I have two daughters, one of whom is a kicker, the other a cuddler. The kicker absolutely had to sleep in the perpendicular position. I really didn't mind, but hubby claimed there was no way he could get a good night's sleep with a kid in the bed after a while, either kicker or cuddler. So, despite the customs of India, our kids simply had to sleep separately in order to preserve the health and welfare of the parents. I found that putting a futon on the floor near the bed and letting the child sleep in the futon was a good strategy. Eventually, I would tell them that they had to fall asleep in their own bed, but could come in to the futon after a while if they wanted. They did that about half the time. Now, at 5 and 7, about every third day one of them crawls in with me in the early morning and I love it. Having 2 probably made this all easier, because they do like sharing a room with each other. I don't think there is a cure for perpendicular sleeping. It probably has to do with body temperature or temperament. The kicker, to this day, likes her space.
I can't think of any suggestions regarding how to make it so that your daughter stops moving to a sideways position. Mine still does that, only occasionally, and she's 7-1/2 years old. I just gently move her back. And, yes, she sleeps with me. It has come and gone. For 2 years she slept in her own bed (from 2-4 years of age). Then back she came on a periodic basis (1-2 nights/week) from 4-5 years of age. Then from 5 until present she's with me full time. When she moved her stuffed animals from her room into mine, I realized it would be for awhile. Experience with my now 16-year-old bears out what I've read -- somewhere around 9-11, they go off on their own, never to return. My now 16-year-old went to her own bed full time at age 10, moved to a downstairs bedroom to get away as she entered puberty, and when I inquired about staying in a motel room on a trip together, she looked at me like I was out of my mind and said, sure (read, absolutely not). Maybe the only suggestion I can give you is to hang in there until your child is a teenager -- believe me, they separate naturally.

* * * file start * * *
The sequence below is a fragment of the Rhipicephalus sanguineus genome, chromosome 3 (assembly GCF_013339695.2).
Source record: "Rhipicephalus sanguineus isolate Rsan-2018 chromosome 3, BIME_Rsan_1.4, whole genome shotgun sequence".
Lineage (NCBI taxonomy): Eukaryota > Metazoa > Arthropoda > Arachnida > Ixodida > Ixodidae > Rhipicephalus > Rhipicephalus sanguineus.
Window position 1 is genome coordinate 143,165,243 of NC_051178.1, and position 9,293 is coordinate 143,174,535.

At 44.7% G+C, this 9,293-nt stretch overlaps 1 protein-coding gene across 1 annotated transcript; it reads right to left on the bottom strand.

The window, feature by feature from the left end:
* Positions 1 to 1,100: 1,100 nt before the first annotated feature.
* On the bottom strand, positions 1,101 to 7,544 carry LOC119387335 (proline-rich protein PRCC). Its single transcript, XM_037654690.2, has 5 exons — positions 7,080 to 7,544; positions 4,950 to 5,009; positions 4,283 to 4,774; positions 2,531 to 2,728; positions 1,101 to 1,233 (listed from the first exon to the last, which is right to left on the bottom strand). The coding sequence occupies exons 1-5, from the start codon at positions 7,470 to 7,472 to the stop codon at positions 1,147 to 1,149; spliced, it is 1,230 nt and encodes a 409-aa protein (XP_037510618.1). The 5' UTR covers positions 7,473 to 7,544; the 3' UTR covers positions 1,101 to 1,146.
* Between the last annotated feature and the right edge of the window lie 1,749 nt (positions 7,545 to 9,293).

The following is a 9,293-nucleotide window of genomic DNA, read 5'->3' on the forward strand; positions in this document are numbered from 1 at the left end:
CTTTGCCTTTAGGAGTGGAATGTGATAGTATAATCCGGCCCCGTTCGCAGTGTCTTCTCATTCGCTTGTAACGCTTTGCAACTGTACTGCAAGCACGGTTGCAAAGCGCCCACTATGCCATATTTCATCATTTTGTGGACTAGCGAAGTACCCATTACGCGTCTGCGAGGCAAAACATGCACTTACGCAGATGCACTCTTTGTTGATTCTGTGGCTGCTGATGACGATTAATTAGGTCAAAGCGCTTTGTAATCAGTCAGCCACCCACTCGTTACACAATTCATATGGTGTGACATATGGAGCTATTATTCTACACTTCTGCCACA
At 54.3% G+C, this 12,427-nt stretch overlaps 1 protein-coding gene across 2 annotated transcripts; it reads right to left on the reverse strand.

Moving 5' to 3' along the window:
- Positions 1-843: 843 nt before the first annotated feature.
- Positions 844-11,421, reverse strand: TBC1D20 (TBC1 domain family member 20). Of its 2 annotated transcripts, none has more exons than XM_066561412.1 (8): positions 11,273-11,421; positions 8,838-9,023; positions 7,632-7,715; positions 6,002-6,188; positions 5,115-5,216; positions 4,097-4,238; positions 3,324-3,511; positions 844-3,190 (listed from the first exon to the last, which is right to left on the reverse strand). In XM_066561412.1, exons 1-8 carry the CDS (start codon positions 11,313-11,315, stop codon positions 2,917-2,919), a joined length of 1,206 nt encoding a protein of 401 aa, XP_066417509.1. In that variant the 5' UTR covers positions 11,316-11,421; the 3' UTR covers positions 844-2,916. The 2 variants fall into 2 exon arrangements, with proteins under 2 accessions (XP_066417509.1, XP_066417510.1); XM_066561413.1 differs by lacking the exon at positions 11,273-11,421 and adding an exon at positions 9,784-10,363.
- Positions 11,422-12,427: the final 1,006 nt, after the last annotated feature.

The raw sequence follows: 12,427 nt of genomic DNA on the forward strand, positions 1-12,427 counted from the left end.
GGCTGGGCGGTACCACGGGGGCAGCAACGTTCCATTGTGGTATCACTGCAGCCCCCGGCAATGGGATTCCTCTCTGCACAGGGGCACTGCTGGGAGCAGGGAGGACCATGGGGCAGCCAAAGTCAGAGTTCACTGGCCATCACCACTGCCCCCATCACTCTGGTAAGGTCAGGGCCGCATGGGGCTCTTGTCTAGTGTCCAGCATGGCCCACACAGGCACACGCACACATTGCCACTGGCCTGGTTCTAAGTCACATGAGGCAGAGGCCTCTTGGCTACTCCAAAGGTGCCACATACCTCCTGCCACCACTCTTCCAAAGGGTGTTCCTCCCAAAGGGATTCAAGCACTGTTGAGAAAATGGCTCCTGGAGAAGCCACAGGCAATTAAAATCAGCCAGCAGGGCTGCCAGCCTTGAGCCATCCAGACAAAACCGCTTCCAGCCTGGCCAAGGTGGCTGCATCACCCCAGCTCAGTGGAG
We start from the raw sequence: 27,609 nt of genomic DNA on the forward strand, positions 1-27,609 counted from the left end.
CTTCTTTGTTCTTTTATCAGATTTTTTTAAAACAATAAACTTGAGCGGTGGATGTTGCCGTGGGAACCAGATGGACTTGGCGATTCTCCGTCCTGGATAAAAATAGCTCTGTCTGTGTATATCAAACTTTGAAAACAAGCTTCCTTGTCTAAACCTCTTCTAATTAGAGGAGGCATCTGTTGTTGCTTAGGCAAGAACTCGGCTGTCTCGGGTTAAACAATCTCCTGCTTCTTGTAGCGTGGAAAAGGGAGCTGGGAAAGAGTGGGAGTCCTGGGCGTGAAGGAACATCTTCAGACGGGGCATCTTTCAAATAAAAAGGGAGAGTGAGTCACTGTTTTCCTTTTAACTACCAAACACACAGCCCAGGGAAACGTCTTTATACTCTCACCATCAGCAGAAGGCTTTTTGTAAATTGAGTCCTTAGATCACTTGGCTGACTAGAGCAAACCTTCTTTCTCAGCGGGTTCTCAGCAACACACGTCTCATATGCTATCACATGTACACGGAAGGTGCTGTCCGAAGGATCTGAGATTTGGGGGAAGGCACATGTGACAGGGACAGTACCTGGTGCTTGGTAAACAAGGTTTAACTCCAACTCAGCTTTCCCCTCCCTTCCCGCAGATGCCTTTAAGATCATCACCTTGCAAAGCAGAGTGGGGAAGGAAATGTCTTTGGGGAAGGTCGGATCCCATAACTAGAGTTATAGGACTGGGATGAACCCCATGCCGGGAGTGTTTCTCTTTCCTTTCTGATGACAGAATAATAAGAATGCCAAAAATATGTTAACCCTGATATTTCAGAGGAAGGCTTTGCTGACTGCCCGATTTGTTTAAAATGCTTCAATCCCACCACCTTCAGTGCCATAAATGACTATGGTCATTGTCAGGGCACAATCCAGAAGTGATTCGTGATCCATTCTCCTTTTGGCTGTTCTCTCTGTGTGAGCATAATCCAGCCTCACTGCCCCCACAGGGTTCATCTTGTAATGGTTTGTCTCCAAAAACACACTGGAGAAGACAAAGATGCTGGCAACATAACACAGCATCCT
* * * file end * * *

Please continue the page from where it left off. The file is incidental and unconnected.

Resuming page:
No answer in particular to the mother who's daughter always sleeps sideways, except to note that my son does the same. He's always been sort of a whirlwind while sleeping whether in his own bed or mine. Now at 2.5 years, he also insists on bringing all sort of comfort items into the bed - his baseball mitt, catcher's mask, hat, golf club, flashlight, Curious George books and, sometimes even a teddy bear - all at the same time. Since my husband and I have just separated, I allow it since I believe my son needs all the comfort he can get. I somehow manage to sleep on the edge of the bed often with feet poking into me.
Let's see if I can explain this without pictures (^_^) The three of us take up more room on top than we do on bottom because shoulders are wider than feet and the baby (toddler really) takes up half a space. Since we have the crib set up in a side car arrangement, our bed also has more room on top than on bottom. If Elie turns a full 180 degrees, I gently move him, but not all the way back. I simply swing his feet and then *angle myself* to be parallel with him! If he's in the middle that means my head goes in the crib, otherwise, his head goes in the crib.
What works better though is when we're curled up close around each other, then he sleeps soundly and doesn't move. I usually shove a pillow behind my sacrum and snooze away. We usually start the night out in mommy needs her space mode, then move to the cuddle mode after he wakes up to nurse. ---Sophie